From Washington to Samarkand

From Washington to Samarkand

I write on my way back from Central Asia: in Kyrgyzstan first, for a bilateral visit, then in Uzbekistan, in Samarkand, for the annual meeting between the European Union and the Foreign Minister of five Central Asian countries. For centuries Uzbekistan, Kazakhstan, Kyrgyzstan, Tajikistan and Turkmenistan have been a crossroads between East and West. They still are. For our economies, as a strategic connection for international trade on the old Silk Road, and for energy. But also for our security, from Afghanistan to the fight against terrorism and the prevention of radicalisation. These countries increasingly look at Europe not only as their first market and donor, but also as a strong and reliable political partner. In Samarkand we decided to strengthen our partnership for the years to come. The European Union has encouraged a lot, and continues to encourage, the reform process that has started in all five countries, at different speeds – be it economic reform or on justice, the rule of law and civil rights. We discussed how to move forward this path towards reforms and change in all my bilateral meetings: in Bishkek with Kyrgyz President Almazbek Atambayev, President-elect Sooronbay Jeenbekov and Prime Minister Sapar Isakov; in Samarkand with the Foreign Minister of Uzbekistan Abdulaziz Kamilov, of Kazakhstan Kairat Abdrakhmanov, of Kyrgyzstan Erlan Abdyldayev, of Tajikistan Sirodjidin Aslov, and of Turkmenistan Raşit Meredow. Here is my speech in Samarkand and the final press conference. My visit to Samarkand was also the opportunity to meet again with Iranian Foreign Minister Javad Zarif to talk about the nuclear deal. The European Union is determined to make sure everyone implements the agreement, which is working as certified eight times by the International Atomic Energy...
In Rome, working on European defence and cultural diplomacy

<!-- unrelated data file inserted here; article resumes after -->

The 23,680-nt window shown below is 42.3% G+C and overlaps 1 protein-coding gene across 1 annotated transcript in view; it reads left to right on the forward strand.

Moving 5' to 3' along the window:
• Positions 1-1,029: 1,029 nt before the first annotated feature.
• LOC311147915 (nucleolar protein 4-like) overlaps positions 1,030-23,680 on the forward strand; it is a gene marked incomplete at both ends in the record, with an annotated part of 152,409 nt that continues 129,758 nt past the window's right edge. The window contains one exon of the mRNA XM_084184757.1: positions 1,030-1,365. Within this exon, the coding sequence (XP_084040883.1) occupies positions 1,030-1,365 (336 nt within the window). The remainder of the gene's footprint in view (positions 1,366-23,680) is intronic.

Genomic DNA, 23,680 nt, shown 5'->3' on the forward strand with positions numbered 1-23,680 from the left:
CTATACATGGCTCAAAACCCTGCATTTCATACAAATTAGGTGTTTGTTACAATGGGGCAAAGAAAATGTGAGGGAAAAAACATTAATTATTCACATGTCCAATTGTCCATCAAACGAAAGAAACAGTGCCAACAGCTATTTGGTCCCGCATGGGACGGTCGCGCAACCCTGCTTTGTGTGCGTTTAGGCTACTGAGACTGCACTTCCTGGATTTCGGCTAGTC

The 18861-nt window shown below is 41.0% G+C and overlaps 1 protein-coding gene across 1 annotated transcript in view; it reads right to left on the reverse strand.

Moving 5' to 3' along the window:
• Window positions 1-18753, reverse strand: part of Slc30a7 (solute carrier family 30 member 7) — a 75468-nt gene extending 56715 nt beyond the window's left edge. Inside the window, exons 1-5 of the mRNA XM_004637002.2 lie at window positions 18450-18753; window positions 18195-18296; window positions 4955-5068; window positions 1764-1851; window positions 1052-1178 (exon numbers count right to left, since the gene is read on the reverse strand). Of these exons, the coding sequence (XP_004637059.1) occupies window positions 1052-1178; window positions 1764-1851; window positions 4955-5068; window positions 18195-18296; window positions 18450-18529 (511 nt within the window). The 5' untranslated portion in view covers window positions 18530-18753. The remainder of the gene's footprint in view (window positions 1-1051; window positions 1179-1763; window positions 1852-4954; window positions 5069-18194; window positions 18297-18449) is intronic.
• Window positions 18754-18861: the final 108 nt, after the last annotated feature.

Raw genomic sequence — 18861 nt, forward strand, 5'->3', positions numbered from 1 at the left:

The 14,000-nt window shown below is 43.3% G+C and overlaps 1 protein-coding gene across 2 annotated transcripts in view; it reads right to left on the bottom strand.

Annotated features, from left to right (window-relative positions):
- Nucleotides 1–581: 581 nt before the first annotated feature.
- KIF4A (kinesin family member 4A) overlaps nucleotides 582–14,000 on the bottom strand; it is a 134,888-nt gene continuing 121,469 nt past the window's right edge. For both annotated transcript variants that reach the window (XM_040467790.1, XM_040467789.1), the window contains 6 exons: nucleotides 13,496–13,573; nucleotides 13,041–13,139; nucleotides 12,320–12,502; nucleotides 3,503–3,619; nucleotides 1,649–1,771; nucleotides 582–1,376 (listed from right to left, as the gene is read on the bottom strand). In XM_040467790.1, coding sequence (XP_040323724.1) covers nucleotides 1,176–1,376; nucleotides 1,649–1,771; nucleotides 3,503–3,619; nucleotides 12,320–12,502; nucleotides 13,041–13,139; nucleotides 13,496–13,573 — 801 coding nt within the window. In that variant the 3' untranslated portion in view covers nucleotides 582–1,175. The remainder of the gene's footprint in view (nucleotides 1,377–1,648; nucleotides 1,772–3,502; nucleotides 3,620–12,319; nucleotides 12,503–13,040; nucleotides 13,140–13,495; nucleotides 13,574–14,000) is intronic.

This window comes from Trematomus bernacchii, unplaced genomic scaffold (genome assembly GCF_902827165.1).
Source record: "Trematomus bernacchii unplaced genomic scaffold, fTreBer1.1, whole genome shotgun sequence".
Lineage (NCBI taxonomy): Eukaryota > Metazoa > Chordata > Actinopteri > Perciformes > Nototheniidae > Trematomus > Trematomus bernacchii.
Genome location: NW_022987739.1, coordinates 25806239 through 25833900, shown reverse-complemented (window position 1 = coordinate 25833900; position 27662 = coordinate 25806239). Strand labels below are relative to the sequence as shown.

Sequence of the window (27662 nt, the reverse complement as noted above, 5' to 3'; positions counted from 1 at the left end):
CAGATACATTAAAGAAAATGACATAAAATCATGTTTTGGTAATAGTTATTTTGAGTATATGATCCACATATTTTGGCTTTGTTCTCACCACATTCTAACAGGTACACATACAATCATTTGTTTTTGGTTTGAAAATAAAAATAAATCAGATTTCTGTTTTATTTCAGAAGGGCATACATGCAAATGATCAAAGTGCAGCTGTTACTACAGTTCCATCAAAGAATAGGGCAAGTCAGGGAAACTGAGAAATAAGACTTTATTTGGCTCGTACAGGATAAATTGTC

In Rome, working on European defence and cultural diplomacy

Today I am writing from Rome, after a day spent working on European defence and on our cultural diplomacy – two issues where Italy’s initiative has been particularly important. Yesterday morning I was at the lower Chamber of the Italian Parliament, with the Democratic Party and the group of Socialists and Democrats, to talk about culture as a central component of our foreign policy. Thanks to the work we have done together, the European Union’s civilian mission that we are about to launch in Iraq will count on a cultural expert – who will help Iraqi security forces preserve their cultural heritage, and tackle the trafficking of cultural goods. It is a promise turning into reality, which will then be extended also to our other missions. Then a conversation at the Institute for International Affairs (IAI) with Defence Minister Roberta Pinotti. We discussed the incredible work we have done in the last months towards a European Union of security and defence. Two thirds of European citizens understand that today’s threats are too complex for any individual country, and have to be tackled together, at the European level. Here is the video of our...
We can choose to change our times

We can choose to change our times